State Ed Board Considers A-F School Grade Overhaul, Jenner Voted In As Chairperson
Indiana’s first and newly appointed Secretary of Education was voted in as chair of the State Board of Education by its members Wednesday. Now, Secretary Katie Jenner, who also heads the Department of Education, faces a major policy challenge -- crafting a new school accountability system.
Indiana’s A-to-F school grading system has long been criticized by classroom educators for its reliance on standardized test scores. It came into use in 2011 as a way to drive academic improvements and often caused school leaders to focus heavily on the areas used to calculate the ranking. The letter grades are intended to give families and the public an easy way to gauge how well their local school is educating students.
Schools and entire districts who earn consecutive failing grades can face intervention from the state, including being placed under control of the state.
Now, the State Board of Education is revamping the accountability system and has suggested new ways to evaluate school quality could include attendance rates, social studies and science test scores, and career exploration.
During the first regular meeting of the year Wednesday, board staff released early feedback on those ideas. Major themes collected from responses submitted by parents, educators and others were summarized in the document and included a response from board staff.
Document: Accountablity Framework Feedback Summary
Some board members agreed that the current A-F system is not working for all schools. Others, including Perry Township Schools Superintendent Pat Mapes, also voiced support for making student literacy in grades K-3 a focus of the new metrics.
“Is the accountability system a burden? No. Is the accountability system upside down? I would say ‘yes’ because it should be more focused on [grades K-3] for literacy than what it means in the middle and whether or not we are passing the test,” he said. “Because if we don’t have literacy skills, it does not matter what we do after grade 3 because those kids are going to struggle.”
BJ Watts said the system needs work but warned that schools will shift priorities based on what the board eventually decides the metrics should be.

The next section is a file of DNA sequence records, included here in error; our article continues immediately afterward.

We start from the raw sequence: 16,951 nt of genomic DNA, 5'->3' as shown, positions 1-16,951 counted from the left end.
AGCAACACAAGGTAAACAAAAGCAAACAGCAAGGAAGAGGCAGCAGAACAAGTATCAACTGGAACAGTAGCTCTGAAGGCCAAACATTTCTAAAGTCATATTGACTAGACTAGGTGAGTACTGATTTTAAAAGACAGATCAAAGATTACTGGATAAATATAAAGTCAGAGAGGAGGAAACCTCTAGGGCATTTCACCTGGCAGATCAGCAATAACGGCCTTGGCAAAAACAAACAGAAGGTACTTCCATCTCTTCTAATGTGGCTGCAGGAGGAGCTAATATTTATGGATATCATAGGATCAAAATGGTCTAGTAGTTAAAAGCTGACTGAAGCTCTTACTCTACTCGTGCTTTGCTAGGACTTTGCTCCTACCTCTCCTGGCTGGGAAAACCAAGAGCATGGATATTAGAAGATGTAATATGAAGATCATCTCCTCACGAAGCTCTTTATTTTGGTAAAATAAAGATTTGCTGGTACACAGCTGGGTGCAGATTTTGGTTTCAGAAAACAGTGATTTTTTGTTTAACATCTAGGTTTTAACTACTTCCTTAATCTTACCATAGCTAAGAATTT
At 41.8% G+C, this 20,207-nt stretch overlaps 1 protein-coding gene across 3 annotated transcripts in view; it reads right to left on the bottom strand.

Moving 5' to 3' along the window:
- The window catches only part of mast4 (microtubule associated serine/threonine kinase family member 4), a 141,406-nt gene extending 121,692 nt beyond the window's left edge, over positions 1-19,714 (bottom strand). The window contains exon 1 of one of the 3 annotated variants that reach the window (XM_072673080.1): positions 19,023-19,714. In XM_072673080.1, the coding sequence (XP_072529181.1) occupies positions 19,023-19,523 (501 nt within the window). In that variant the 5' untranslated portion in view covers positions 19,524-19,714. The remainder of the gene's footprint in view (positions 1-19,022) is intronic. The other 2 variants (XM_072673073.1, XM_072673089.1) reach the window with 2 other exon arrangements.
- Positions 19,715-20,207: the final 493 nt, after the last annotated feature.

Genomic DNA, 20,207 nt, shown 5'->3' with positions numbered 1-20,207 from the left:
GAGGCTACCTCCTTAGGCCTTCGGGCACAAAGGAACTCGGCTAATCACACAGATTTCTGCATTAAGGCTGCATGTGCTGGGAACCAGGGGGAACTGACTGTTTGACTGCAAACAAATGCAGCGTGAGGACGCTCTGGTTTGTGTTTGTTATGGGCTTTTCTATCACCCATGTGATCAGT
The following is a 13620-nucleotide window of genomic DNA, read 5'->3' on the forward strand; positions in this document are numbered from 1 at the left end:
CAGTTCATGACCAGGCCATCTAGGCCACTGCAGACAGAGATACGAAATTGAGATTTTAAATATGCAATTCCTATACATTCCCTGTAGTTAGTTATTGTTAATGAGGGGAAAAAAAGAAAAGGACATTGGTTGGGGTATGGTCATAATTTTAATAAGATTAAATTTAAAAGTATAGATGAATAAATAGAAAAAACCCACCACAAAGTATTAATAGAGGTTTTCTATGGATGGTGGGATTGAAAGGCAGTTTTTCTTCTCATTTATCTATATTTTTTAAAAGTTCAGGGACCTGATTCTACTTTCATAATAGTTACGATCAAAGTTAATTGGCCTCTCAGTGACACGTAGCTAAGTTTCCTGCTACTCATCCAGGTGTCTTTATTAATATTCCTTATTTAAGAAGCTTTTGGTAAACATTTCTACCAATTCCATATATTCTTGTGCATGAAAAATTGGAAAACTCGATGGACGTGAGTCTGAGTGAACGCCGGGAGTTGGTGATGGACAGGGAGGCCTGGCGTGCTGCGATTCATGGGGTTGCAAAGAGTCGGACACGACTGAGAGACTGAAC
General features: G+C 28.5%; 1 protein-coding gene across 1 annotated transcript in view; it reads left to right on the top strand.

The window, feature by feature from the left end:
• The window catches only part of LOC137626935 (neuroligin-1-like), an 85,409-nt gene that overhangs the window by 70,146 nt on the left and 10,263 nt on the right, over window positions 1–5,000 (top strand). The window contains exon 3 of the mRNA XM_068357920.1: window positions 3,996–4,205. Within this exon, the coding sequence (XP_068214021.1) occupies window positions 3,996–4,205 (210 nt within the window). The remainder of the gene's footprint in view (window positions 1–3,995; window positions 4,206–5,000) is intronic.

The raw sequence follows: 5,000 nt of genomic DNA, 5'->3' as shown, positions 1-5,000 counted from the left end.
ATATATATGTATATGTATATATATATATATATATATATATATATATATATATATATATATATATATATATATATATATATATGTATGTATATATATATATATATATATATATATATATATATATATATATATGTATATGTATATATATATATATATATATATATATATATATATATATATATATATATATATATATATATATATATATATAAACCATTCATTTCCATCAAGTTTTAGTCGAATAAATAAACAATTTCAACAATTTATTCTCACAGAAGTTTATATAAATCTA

“Whatever we put in accoutbalitty, that is what schools are going to do,” Watts said.
David Freitas suggested creating a two-tiered type of system that would reward schools who had shown multiple years of a C-grade or higher, by not requiring they meet certain benchmarks.
He criticized the current system as blocking the freedom of teachers to try new ideas in the classroom because they are too focused on the state’s ILEARN exam.
“Why would we treat every school in the state of Indiana the same, they are just not,” Freitas said, later adding: “Do you want to be unleashed or do you want to continue with the same burdensome system we have encumbered them with for a number of years.”
Board members also want to know if the new accountability system can satisfy federal requirements. Now, each school is given a state grade and a federal assessment - a duality that can create confusion of what the rankings mean and how each compares to the other.
Jenner, formerly an adviser to Gov. Eric Holcomb and a vice president at Ivy Tech Community College, said no matter what is eventually decided it must be clear cut.
“We have an opportunity ahead, a major opportunity ahead to build a trusted and transparent system with transparent data, right?” she said during the meeting. “For our families, for our educators to use.”
Public, Stakeholders Respond
A majority of responders to the board's earlier memo disapproved of 100 points being the maximum awarded to a student to describe their annual academic growth. Higher points could potentially increase a school’s calculation for a letter grade.
“Schools that push students beyond one year of academic progress should receive more than 100 points,” many commenters agreed. “If one year’s growth is the expectation, then it is only appropriate to provide additional points beyond that.”
Responders voiced little support for making student attendance and chronic absenteeism an indicator because it “shifts focus away from key measurements of college and career readiness.” But school climate and culture surveys received some support from commenters as a possible metric.
The board is expected to hold a work session to further discuss ideas before next month’s meeting.
In addition to Jenner’s unanimous election as board chair, Kathleen Mote was voted in as vice chair and Pete Miller elected as the secretary.